The game of the day was the battle between the leader, Advait Patel, and Alex Bian, who trailed by just half a point when the day began. With the pawn break 20...d5, Patel built up considerable pressure in the center. After a couple inaccurate moves by Bian, Patel cracked through on the kingside, and Bian’s position collapsed.
Akshat Chandra continued his comeback by defeating a second fellow grandmaster in a row. After a tactical inaccuracy by Andrew Tang, Chandra gained two pieces for a rook and then an extra pawn. The resulting position was a matter of technique, and he won cleanly. Chandra now joins the tie for 2nd.
Defending Champion Awonder Liang won his first game of the tournament today against Wild Card Annie Wang. Liang obtained an advanced passed d-pawn when Wang decided to trade her bishop for his octopus knight on d6. Eventually, the pressure created by the passer and Liang’s active pieces overcame Wang’s position.
Praveen Balakrishnan began as an interesting Scotch game but liquidated to an endgame by move 21. Though the players tried to make progress for a while, they eventually agreed to a draw in a level rook ending.
Ruifeng Li vs. Mika Brattain reached a closed but fascinating middlegame with knights of both sides fighting for strong outposts on c4, d5, d6, and even b7. Though Li had an advantage when he gained extra kingside space by pushing his f-pawn to f5, Brattain defended well. After many exchanges, the two agreed to a draw.
As we near the halfway mark, Advait Patel now leads the Junior section by a full point. He also has great chances of maintaining his lead as he has the white pieces against a lower rated player tomorrow.
U.S. Girls’ Junior Championship
The Girls’ section was a massacre for the black pieces. Players on the white side obtained 4.5 out of 5 points today.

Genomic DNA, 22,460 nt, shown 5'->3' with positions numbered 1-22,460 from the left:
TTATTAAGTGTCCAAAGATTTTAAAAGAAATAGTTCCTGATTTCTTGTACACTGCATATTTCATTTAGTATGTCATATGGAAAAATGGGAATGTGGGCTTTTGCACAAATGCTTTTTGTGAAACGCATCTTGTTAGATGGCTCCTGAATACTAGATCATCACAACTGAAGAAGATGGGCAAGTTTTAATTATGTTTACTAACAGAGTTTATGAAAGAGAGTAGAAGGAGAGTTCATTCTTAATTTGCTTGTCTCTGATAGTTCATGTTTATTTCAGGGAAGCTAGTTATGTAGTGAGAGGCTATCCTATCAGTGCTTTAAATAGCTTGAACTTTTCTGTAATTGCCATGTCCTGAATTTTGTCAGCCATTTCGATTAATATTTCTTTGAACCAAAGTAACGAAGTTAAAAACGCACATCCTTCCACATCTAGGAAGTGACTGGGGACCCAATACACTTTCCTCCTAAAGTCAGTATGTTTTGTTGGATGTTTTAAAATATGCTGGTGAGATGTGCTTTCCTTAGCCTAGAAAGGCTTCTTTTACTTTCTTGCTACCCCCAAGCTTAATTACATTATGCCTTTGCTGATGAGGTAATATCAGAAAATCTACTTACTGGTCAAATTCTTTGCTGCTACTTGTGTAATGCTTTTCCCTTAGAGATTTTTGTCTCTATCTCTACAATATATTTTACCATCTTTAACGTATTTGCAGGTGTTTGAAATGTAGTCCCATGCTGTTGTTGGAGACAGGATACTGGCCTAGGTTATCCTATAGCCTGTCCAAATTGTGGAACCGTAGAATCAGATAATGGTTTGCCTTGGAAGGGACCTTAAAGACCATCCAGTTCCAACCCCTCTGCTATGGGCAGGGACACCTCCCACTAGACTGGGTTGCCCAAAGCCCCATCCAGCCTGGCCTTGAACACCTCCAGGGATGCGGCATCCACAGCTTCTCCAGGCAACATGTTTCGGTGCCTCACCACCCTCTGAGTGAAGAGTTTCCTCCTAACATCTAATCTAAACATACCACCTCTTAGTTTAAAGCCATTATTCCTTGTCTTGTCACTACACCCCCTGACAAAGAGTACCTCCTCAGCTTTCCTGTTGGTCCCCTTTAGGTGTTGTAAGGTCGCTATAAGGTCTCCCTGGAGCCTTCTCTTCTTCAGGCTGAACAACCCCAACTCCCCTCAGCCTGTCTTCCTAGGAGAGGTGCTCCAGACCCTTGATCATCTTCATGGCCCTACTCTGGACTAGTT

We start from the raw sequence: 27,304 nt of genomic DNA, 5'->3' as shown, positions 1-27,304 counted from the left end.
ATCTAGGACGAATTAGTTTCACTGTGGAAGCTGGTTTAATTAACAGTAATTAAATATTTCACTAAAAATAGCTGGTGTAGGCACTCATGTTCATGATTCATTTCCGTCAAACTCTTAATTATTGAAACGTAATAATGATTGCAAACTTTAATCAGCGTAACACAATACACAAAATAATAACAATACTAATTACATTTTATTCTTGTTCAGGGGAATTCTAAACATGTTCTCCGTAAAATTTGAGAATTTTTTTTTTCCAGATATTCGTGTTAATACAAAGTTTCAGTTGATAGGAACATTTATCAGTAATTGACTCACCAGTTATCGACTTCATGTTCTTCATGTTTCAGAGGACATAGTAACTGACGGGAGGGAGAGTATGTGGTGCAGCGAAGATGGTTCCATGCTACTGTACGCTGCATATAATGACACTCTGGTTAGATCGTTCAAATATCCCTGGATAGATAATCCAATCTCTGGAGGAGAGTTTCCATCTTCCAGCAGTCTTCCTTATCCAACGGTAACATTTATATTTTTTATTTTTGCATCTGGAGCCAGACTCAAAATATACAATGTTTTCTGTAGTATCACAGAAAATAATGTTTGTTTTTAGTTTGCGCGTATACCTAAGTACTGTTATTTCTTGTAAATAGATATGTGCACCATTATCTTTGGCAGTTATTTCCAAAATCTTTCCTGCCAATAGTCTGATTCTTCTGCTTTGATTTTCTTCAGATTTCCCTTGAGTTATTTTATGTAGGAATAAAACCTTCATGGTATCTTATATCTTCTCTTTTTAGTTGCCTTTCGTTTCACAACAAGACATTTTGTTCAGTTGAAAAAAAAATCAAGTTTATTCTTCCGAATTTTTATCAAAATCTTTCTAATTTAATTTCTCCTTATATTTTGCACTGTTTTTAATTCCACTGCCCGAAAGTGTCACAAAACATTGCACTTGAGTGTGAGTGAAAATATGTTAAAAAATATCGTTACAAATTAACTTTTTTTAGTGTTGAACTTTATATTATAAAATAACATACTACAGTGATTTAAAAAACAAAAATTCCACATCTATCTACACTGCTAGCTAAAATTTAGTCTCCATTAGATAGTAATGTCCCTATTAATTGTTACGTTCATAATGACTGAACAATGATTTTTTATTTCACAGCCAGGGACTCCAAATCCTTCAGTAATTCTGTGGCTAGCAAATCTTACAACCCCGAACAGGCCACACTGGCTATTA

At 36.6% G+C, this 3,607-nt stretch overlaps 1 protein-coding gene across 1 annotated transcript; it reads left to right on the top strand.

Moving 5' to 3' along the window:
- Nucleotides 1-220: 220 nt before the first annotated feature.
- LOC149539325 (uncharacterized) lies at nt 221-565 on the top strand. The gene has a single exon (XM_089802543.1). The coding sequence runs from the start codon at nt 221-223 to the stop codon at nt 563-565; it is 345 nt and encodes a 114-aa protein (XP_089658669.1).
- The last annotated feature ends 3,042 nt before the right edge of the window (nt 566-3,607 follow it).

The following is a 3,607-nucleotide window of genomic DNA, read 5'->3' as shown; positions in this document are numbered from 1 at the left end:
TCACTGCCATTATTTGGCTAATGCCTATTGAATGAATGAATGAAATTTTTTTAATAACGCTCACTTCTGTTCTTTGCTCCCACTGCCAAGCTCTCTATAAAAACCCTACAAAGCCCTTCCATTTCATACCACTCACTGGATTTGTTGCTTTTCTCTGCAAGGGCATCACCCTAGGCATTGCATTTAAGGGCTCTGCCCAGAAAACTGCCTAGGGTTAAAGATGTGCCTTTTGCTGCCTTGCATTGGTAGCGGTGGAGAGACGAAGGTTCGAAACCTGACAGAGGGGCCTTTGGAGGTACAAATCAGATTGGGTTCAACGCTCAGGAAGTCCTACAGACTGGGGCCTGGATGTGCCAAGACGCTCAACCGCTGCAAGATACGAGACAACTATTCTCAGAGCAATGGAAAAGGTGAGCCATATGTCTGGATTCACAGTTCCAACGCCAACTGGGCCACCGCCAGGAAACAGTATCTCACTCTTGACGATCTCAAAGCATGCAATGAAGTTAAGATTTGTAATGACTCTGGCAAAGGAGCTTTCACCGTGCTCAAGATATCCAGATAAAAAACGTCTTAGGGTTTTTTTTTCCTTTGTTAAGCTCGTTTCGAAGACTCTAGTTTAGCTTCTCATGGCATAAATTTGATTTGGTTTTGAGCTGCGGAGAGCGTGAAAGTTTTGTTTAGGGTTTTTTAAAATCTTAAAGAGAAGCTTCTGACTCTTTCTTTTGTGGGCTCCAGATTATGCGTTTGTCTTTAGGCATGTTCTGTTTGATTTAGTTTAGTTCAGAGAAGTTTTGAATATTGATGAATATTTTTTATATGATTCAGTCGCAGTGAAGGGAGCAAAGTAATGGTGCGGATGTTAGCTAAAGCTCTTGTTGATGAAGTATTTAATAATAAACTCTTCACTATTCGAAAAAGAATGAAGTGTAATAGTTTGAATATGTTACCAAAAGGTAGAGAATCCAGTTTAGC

Tournament leaders Carissa Yip and Emily Nguyen faced their closest rivals, Thalia Cervantes and Jennifer Yu, who trailed by half a point heading into the round. Yip found a nice tactical opportunity against Cervantes, using a discovered attack and then a double attack to end up two pawns ahead. Cervantes resigned just eight moves later.
Jennifer Yu and Emily Nguyen had an interesting bishop pair vs. knight pair middlegame struggle. The bishops gained the upper hand as the position opened up, and Yu won two pawns, which she converted without too much trouble. This victory brings Yu to clear 2nd, trailing Yip by only half a point.
Maggie Feng vs. Sophie Morris-Suzuki featured a bishop vs. knight imbalance where Feng had an outside passed a-pawn, and Morris-Suzuki had a kingside majority. This classic struggle was disrupted when Morris-Suzuki tried a hyper-aggressive but inaccurate knight sacrifice to open up Feng’s king. Feng defended precisely and won with her extra material.
Martha Samadashvili scored her first win today against Nastassja Matus with the Maroczy Bind against the Sicilian Defense. Play was fairly equal until Nastassja blundered with 24...Ra2??, allowing Samadashvili to win a piece with a backrank tactic.
The one peaceful result was Rochelle Wu vs. Sanjana Vittal. Wu gained the bishop pair and expanded in the center, but Vittal’s kingside pressure won her a pawn. Vittal had an advantage when the players agreed to a draw.
Don’t miss round 5. Tomorrow is the last round before the rest day, so the players are likely to go all-out for the win!
The Saint Louis Chess Club acknowledges Dr. Jeanne and Rex Sinquefield, whose generous support makes our tournaments possible.
The STLCC and WCHOF admit students of any race, color, national and ethnic origin to all the rights, privileges, programs, and activities generally accorded or made available to students at the school. It does not discriminate on the basis of race, color, national and ethnic origin in administration of its educational policies, admissions policies, scholarship and loan programs, and athletic and other school-administered programs.